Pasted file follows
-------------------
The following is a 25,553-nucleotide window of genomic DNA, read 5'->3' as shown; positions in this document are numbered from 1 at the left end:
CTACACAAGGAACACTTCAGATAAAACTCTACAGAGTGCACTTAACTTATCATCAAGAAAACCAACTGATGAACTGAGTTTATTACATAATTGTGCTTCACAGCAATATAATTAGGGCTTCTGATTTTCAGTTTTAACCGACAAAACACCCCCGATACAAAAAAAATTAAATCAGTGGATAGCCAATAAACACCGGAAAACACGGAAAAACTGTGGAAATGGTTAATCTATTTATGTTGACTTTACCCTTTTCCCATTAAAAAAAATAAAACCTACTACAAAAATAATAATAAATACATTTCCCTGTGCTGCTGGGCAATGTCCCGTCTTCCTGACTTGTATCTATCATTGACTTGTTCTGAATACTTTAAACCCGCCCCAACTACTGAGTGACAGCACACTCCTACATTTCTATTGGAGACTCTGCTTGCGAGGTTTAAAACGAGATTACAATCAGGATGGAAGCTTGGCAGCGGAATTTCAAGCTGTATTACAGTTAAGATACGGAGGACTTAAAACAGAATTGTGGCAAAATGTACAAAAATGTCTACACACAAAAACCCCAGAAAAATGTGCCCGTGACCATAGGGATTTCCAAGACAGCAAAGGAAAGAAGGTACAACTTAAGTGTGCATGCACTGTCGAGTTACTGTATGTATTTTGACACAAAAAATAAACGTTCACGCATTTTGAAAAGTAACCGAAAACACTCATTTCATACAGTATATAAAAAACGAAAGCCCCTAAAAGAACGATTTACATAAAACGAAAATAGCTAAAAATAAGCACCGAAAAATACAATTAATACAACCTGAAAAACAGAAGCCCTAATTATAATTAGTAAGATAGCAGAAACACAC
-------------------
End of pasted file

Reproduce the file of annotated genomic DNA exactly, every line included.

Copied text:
The following is a 25,553-nucleotide window of genomic DNA, read 5'->3' as shown; positions in this document are numbered from 1 at the left end:
CTACACAAGGAACACTTCAGATAAAACTCTACAGAGTGCACTTAACTTATCATCAAGAAAACCAACTGATGAACTGAGTTTATTACATAATTGTGCTTCACAGCAATATAATTAGGGCTTCTGATTTTCAGTTTTAACCGACAAAACACCCCCGATACAAAAAAAATTAAATCAGTGGATAGCCAATAAACACCGGAAAACACGGAAAAACTGTGGAAATGGTTAATCTATTTATGTTGACTTTACCCTTTTCCCATTAAAAAAAATAAAACCTACTACAAAAATAATAATAAATACATTTCCCTGTGCTGCTGGGCAATGTCCCGTCTTCCTGACTTGTATCTATCATTGACTTGTTCTGAATACTTTAAACCCGCCCCAACTACTGAGTGACAGCACACTCCTACATTTCTATTGGAGACTCTGCTTGCGAGGTTTAAAACGAGATTACAATCAGGATGGAAGCTTGGCAGCGGAATTTCAAGCTGTATTACAGTTAAGATACGGAGGACTTAAAACAGAATTGTGGCAAAATGTACAAAAATGTCTACACACAAAAACCCCAGAAAAATGTGCCCGTGACCATAGGGATTTCCAAGACAGCAAAGGAAAGAAGGTACAACTTAAGTGTGCATGCACTGTCGAGTTACTGTATGTATTTTGACACAAAAAATAAACGTTCACGCATTTTGAAAAGTAACCGAAAACACTCATTTCATACAGTATATAAAAAACGAAAGCCCCTAAAAGAACGATTTACATAAAACGAAAATAGCTAAAAATAAGCACCGAAAAATACAATTAATACAACCTGAAAAACAGAAGCCCTAATTATAATTAGTAAGATAGCAGAAACACAC